THURSDAY, Aug. 20 (HealthDay News) -- Unless the swine flu outbreak this fall is worse than expected, U.S. colleges and other post-secondary education centers may not need to cancel classes, federal health officials said in a new advisory issued Thursday.
Outlined at an afternoon press conference, the guidance from the U.S. Centers for Disease Control and Prevention and other agencies follows similar recommendations for U.S. schools and businesses.
Above all, campus administrators need to remain flexible as the fall/winter flu season approaches, because the extent and severity of the swine flu outbreak remains uncertain, experts said.
"The guidance we are releasing today explains the steps universities should take to treat students who contract H1N1 and steps to prevent the spread of the virus in a campus," U.S. Education Secretary Arne Duncan said at the news conference. "Much of it is common sense."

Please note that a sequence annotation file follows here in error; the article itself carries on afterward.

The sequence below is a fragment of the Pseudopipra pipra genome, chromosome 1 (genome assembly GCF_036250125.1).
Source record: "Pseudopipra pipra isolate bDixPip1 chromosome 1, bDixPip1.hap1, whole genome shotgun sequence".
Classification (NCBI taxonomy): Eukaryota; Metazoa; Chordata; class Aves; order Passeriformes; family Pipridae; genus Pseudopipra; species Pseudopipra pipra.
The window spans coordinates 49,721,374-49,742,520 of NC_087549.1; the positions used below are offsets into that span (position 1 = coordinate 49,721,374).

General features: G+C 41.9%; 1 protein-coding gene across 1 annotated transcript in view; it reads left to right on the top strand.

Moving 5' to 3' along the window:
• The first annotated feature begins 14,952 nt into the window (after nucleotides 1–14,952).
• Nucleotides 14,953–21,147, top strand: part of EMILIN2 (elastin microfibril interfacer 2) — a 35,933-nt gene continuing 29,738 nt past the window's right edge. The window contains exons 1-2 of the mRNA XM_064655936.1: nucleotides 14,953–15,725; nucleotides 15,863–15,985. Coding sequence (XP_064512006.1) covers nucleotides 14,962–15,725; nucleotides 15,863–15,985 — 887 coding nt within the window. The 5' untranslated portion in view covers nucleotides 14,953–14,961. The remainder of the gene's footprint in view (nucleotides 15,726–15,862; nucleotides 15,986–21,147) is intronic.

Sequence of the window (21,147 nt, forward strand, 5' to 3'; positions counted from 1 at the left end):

"We are encouraging students to clean commonly used items in their dorm rooms, such as doorknobs, keyboards and remote controls," Duncan said. "We are asking maintenance staff to redouble their efforts to clean surfaces such as sinks, elevator buttons and classroom desks. Ill students need to stay in their dorm rooms until they are free of fever for at least 24 hours. They should ask a friend or roommate to care for them by bringing in meals and medications."
According to the CDC, more communities may be affected by both the H1N1 swine flu and the seasonal flu in coming months than last spring, and every post-secondary institution needs to have a swine flu action plan in place.
Some of the key points for students and staff:
"The recommendations aren't a big change from what we have seen from the New York Department Health and Hygiene," said Kathryn Hutchinson, executive director of student wellness at St. Johns University in New York City.